• MA 107 - Calculus & Analytic Geometry 2

    Continuation of MA 106. Topics include methods of integration, improper integrals, infinite series, conic sections and polar coordinates. Prerequisite: MA 106. (U)(4)

Sophomore

Fall Semester

MA & CS courses
  • CS 351 - Algorithms

    A systematic study of data structures and algorithms with an introduction to theoretical computer science. Topics include lists, stacks, queues, trees, and graph structure, searching and sorting algorithms, mathematical algorithms, time and space complexity, an introduction to the theory of NP-completeness, and an introduction to computability theory. Prerequisite: 248. (U)(3)

  • CS 321 - Computer Organization

    Principles of computer architecture are introduced from a layered point of view, beginning at the level of gates and digital logic, and progressing through micro-programming, the machine language execution cycle, addressing modes, symbolic assembly language, and the fundamentals of operating systems. Advanced topics including pipelined and parallel architectures are also covered. Corequisite: CS 248. (U) (3)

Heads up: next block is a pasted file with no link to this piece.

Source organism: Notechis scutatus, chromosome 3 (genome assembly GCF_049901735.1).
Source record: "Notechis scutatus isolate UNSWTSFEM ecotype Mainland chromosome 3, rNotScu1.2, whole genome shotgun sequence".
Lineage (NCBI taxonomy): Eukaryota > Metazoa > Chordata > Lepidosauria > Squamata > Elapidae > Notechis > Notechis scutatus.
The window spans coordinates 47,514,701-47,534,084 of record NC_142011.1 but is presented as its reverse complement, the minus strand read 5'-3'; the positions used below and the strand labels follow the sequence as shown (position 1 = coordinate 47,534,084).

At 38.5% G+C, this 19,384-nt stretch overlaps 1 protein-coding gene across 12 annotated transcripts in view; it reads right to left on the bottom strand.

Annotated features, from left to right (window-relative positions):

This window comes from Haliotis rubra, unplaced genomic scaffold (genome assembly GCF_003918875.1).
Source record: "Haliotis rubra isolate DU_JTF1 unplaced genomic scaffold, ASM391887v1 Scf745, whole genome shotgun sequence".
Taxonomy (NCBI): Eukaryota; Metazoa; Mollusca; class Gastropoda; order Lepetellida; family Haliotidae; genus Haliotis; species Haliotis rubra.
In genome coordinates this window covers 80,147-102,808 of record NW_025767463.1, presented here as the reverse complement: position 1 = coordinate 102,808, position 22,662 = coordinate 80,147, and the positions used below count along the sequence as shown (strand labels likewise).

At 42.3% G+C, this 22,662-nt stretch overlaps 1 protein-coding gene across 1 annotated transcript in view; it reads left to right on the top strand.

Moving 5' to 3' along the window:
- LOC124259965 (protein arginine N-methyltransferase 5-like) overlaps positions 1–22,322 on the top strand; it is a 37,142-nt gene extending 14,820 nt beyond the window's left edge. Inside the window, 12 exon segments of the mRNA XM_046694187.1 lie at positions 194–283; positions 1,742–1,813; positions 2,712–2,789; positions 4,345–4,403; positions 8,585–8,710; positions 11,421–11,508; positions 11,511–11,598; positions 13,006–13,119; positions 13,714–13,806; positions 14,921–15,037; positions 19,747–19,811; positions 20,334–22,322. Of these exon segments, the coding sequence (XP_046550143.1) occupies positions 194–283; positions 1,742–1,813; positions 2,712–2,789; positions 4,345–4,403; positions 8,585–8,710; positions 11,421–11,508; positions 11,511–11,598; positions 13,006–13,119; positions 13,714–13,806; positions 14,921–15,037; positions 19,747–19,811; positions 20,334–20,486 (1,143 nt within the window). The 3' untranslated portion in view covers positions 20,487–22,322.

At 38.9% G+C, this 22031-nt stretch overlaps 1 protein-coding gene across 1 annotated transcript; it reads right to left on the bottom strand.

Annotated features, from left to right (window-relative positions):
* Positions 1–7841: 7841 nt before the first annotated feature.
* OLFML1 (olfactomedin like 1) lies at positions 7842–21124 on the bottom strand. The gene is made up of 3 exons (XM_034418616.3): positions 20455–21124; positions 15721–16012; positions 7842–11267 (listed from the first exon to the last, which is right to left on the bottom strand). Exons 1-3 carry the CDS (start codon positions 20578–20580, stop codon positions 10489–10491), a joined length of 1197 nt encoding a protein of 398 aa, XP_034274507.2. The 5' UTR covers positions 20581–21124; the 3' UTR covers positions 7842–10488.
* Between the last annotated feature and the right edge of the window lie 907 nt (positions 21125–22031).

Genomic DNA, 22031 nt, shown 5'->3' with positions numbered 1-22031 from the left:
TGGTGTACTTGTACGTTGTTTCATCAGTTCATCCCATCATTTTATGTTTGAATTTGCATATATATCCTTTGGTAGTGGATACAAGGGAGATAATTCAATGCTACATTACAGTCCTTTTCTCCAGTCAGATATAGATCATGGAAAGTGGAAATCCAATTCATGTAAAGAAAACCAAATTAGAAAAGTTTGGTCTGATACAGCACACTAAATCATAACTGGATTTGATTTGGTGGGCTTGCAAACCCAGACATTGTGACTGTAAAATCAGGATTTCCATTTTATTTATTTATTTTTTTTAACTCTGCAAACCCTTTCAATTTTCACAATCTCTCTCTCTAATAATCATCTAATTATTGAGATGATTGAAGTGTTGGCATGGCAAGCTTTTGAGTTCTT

Spring Semester

MA & CS courses
  • CS 252 - Foundations of Computing 2

    As a continuation of CS151, concepts include mathematical logic, formal grammars, algebraic structures, finite state machines and automata, graph theory, and combinatorics. Prerequisite: CS151 (U) (3)

  • SE 361 - Object-Oriented Design

    This course uses the Unified Modeling Language (UML) as a vehicle to introduce the basic principles of object-oriented methodology and design, covering classes, objects, data abstraction, polymorphism, information hiding and relationships among classes such as inheritance, association, aggregation and composition. Specific design techniques are covered for object-oriented programming languages such as Java and C++. The course also provides a first exposure to the software development lifecycle of object-oriented software applications. A small team design project is required. Prerequisite: CS 248. (U)(3)